A beam of amber light reached through the crack in the doorway into the hallway.  The alarm system beeped.  She must have shut a window.  It had just started to rain and Jenn hated when the curtains got wet.

Kathleen Battle’s angelic voice soared.

Pie Jesu Domine,
Dona eis requiem,
Requiem sempiternam.

Jenn didn’t know a word of Latin.  She just liked the pretty tunes.

I nudged the door open with my foot.

“Honey?”  Caught a glimpse of a silky leg on the bed.  Oh, yes.  I pushed the door open.

Shock ignited every nerve ending in my body like napalm.  The tray fell from my hands.  Crashed to the ground.  Glasses shattered and the red wine bled darkly onto the carpet.

Jenn lay partially naked, face-down, the sheets around her soaked crimson.  Stab wounds scored her entire body.  Blood.  Blood everywhere!

“Jenn!”

I ran to her, turned her over.

She gasped, trying to speak.  Coughed.  Red spittle dripped from the corner of her mouth.  “The kids…”

I took her into my arms.  But her eyes begged me to go check on them.

“You hang on, honey.  With all you’ve got, hang on!”  I reached for my cell phone but it fell out of my belt clip and bounced under the bed.

On my knees now, I groped wildly until I found the cell phone.  Dialed 9-1-1.  Barely remembered what I said, but they were sending someone right away.

Jenn groaned.  Her breaths grew shorter and shorter.

“Bethie… Aaron.”

Her eyes rolled back.

“I’m going.  Hang on, baby.  Please!  You gotta hang on!” I started for the door.  Felt her hand squeeze mine twice:  Love-you.

No.

Tears streamed down my face.  As I began to pull away, she gripped my hand urgently.  For that split second, I knew.  This was the end.  I stumbled back to her.  Gathered her ragdoll body in to my arms.

“Jenn, oh God, Jenn.  Please don’t!”

“Whatever it takes,” she said.  Again, she squeezed my hand twice.  “Mercy, not…sacrifice.”  One last gasp.  She sighed and then fell limp in my arms, her eyes still open.

Holding her tight to my chest, I let out an anguished cry.

All time stopped.  Who would do this?  Why?  Her blood stained my shirt.  Her dying words resonated in my mind.  Then I remembered.  The kids.  I bolted up and ran straight to Bethie’s room.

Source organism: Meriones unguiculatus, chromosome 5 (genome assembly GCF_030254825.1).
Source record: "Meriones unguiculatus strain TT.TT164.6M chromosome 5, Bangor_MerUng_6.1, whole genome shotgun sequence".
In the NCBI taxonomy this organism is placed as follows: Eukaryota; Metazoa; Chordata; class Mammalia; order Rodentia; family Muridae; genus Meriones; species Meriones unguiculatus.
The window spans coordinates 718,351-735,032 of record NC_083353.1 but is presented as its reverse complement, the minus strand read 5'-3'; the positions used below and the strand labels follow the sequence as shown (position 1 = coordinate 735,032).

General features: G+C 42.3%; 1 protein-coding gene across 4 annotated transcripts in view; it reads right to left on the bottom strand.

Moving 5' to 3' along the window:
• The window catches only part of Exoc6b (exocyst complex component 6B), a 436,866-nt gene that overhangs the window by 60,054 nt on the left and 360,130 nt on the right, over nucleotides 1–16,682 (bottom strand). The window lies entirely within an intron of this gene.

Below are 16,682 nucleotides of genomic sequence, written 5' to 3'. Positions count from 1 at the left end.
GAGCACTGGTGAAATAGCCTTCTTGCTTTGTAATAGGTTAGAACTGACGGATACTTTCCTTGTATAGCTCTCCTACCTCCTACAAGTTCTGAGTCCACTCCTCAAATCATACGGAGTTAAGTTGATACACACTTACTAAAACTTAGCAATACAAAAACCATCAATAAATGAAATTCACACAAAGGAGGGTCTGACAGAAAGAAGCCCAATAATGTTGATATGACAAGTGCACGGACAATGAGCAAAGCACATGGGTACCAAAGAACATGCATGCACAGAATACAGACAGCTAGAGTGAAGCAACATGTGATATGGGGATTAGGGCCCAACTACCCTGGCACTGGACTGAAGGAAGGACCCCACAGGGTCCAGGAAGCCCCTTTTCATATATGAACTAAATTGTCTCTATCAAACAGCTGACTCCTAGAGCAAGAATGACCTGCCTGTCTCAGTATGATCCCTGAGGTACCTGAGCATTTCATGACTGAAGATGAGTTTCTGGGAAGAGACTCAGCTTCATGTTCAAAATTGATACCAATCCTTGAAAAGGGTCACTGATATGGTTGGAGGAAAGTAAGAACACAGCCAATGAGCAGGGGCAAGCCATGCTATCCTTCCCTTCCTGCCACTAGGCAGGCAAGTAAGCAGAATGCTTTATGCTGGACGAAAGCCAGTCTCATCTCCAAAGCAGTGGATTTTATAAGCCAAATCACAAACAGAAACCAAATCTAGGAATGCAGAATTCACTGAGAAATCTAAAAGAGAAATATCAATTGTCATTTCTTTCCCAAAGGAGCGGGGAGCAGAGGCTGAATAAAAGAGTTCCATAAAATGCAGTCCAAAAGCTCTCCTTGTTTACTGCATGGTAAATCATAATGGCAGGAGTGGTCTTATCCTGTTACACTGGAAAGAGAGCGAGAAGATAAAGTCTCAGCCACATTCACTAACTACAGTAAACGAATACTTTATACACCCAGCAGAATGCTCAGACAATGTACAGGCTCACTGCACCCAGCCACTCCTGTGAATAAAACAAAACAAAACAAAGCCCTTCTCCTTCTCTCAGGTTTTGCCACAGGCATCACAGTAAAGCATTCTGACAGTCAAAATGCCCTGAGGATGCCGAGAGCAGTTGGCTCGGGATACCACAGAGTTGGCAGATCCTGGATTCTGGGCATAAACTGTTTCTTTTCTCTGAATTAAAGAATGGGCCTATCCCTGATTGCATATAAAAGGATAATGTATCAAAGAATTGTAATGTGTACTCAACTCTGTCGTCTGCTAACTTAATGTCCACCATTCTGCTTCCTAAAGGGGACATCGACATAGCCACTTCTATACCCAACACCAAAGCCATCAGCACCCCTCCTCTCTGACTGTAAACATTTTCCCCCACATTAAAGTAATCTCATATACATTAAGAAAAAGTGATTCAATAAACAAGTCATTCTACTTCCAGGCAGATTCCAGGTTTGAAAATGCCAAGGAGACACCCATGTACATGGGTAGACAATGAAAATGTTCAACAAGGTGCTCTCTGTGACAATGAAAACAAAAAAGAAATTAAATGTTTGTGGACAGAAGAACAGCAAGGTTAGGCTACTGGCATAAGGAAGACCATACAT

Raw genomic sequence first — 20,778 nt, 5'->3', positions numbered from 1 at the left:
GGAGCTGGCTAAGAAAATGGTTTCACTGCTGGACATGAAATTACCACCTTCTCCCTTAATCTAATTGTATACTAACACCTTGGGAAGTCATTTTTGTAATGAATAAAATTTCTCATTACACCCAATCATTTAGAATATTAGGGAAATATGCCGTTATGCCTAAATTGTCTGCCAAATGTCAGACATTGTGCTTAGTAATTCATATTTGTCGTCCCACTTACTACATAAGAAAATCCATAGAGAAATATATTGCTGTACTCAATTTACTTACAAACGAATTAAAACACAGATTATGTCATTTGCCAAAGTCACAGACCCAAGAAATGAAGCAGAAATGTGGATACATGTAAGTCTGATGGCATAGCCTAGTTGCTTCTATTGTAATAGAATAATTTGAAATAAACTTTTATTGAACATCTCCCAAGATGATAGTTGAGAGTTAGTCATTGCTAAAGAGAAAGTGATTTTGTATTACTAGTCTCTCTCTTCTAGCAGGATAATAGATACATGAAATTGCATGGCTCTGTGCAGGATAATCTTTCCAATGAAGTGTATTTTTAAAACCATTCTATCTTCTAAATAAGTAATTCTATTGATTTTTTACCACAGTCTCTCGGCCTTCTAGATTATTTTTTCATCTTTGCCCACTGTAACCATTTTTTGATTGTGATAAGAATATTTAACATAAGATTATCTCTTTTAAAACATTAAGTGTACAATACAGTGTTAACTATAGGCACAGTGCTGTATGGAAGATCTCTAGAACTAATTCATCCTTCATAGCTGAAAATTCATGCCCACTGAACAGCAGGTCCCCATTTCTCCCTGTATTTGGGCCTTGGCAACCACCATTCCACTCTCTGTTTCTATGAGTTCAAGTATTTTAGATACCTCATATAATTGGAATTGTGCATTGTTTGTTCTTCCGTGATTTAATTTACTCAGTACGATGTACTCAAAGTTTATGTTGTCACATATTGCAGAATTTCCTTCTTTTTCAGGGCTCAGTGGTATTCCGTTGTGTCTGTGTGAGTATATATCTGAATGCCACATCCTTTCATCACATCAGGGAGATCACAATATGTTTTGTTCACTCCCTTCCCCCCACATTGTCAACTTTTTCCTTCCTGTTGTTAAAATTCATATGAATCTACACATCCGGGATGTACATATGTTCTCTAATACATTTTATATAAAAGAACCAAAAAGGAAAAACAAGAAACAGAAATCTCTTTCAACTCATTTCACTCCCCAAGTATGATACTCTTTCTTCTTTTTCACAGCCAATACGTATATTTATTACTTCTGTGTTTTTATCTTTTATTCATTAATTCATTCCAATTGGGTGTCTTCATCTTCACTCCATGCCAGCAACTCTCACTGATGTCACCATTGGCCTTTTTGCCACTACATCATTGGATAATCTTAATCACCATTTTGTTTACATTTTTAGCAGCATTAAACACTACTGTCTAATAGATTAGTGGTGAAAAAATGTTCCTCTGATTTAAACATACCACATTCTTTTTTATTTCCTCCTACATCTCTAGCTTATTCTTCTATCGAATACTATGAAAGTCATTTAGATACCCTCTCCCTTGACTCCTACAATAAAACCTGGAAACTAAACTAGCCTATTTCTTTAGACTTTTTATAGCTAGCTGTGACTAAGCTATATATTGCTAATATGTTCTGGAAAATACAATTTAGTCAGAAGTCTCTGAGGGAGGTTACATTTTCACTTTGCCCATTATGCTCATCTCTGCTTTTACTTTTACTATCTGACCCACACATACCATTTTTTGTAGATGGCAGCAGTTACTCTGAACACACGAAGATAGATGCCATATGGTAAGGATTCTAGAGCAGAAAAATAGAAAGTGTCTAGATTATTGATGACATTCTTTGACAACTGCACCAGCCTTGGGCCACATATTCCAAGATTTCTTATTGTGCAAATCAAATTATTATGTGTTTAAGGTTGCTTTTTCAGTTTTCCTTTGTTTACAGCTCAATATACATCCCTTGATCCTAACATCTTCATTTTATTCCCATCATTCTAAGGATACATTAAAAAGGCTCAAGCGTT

Bethie’s door was ajar.  If my horror hadn’t been complete, it was now.  I found her exactly like Jenn—face down, blood and gashes covering her body.

Though I tried to cry out, nothing escaped the vice-grip on my throat.  When I turned her over, I felt her arm.  Still warm, but only slightly.  Her eyes were shut, her face wet with blood.

“Bethie!  Oh, sweetie, no!” I whispered, as I wrapped the blanket around her.

I kissed her head.  Held her hand.  Rocked her back and forth. “Come on, baby girl.  Help’s on its way, you hold on,” I said, voice and hands trembling.  She lay there unconscious but breathing.

Aaron.

Gently, I lay Bethie back down then got up and flew across the hall.  To Aaron’s door.  His night light was still on and I saw his outline in the bed.

Oh God, please.

I flipped the switch.

Nothing.

I dashed over to the lamp on his nightstand, nearly slipping on one of his Thomas Train toys on the carpet.  Broken glass crackled under my shoes.

I switched on the lamp on his nightstand.  When I looked down to his bed, my legs nearly gave out.  Aaron was still under his covers, but blood drenched his pillow.  His aluminum baseball bat lay on the floor, dented and bloodied.

Dropping to my knees, I called his name.  Over and over, I called, but he didn’t stir.  This can’t be happening.  It’s got to be a nightmare.  I put my face down into Aaron’s blue Thomas Train blanket and gently rested my ear on his chest.

I felt movement under the blanket.  Breathing.  But slowly—irregular and shallow.

Don’t move his body.  Dammit, where are the paramedics?

I heard something from Bethie’s room and dashed out the door.  Stopping in the middle of the hallway, I clutched the handrail over the stairs.  Thought I heard Aaron crying now.  Or maybe it was the wind.

My eyes darted from one side of the hallway to the other.  Which room?

Faure’s Requiem continued to play, now the In Paradisum movement.

Aeternam habeas requiem.

Something out in front of the house caught my attention.  The police, the paramedics!  Propelled by adrenaline, I crashed through the front door and ran out into the middle my lawn which was slick with rain.  I slipped and fell on my side.

Nobody.  Where were they!

Like a madman, I began screaming at the top of my lungs.  My words echoed emptily into the night.

“Help!  Somebody, please!”

A dog started barking.

“Please, ANYBODY!  HELP!”

Lights flickered on in the surrounding houses.

Eyes peeked through miniblinds.

No one came out.

I don’t know if I was intelligible at this point.  I was just screaming,  collapsed onto the ground,  on my hands and knees getting drenched in the oily rain.

Just as the crimson beacons of an ambulance flashed around the corner, I buried my face into the grass.  All sound, light, and consciousness imploded into my mind as if it were a black hole.

Q: Thank you so much for this interview, Joshua.  We wish you much success!

Thank you for the opportunity.  It’s really been a pleasure.  I hope your readers will visit me at www.joshua-graham.com or facebook: www.facebook.com/j0shuagraham .  Trade paperback and Kindle editions are available at Amazon.com, all ebook formats available at Smashwords.com, and for the iPad and iPhone through the iBooks store.